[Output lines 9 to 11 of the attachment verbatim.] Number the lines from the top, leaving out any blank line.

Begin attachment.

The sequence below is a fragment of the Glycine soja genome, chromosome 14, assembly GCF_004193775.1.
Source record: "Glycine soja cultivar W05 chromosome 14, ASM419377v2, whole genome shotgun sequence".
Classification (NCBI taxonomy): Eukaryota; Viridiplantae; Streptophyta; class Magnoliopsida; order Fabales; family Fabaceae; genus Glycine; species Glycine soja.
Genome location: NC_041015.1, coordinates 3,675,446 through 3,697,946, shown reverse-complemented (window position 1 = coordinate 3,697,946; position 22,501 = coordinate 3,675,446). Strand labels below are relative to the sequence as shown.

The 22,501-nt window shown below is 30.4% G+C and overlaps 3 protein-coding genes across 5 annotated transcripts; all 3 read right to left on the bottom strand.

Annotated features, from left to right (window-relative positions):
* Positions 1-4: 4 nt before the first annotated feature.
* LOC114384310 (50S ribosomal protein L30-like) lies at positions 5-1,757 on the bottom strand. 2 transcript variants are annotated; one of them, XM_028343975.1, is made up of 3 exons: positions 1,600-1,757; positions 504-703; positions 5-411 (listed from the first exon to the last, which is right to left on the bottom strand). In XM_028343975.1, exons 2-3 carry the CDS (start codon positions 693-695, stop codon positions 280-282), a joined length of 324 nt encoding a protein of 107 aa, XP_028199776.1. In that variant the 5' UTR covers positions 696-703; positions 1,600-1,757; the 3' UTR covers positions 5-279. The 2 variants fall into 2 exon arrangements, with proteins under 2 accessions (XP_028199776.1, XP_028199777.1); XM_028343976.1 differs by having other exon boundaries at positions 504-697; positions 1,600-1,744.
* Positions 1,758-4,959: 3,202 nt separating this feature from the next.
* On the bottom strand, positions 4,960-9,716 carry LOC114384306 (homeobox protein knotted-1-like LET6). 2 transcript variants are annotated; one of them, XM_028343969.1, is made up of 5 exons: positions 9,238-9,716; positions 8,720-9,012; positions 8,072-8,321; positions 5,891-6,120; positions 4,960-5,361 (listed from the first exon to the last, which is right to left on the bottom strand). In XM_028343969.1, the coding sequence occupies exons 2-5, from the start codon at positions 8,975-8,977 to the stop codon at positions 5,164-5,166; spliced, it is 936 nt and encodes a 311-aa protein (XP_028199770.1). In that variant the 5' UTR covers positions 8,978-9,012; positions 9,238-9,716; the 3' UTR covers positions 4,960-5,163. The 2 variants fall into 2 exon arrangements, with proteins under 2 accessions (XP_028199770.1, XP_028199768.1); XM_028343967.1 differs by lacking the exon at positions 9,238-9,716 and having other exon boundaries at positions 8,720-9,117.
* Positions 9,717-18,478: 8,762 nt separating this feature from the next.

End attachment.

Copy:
* Positions 1,758-4,959: 3,202 nt separating this feature from the next.
* On the bottom strand, positions 4,960-9,716 carry LOC114384306 (homeobox protein knotted-1-like LET6). 2 transcript variants are annotated; one of them, XM_028343969.1, is made up of 5 exons: positions 9,238-9,716; positions 8,720-9,012; positions 8,072-8,321; positions 5,891-6,120; positions 4,960-5,361 (listed from the first exon to the last, which is right to left on the bottom strand). In XM_028343969.1, the coding sequence occupies exons 2-5, from the start codon at positions 8,975-8,977 to the stop codon at positions 5,164-5,166; spliced, it is 936 nt and encodes a 311-aa protein (XP_028199770.1). In that variant the 5' UTR covers positions 8,978-9,012; positions 9,238-9,716; the 3' UTR covers positions 4,960-5,163. The 2 variants fall into 2 exon arrangements, with proteins under 2 accessions (XP_028199770.1, XP_028199768.1); XM_028343967.1 differs by lacking the exon at positions 9,238-9,716 and having other exon boundaries at positions 8,720-9,117.
* Positions 9,717-18,478: 8,762 nt separating this feature from the next.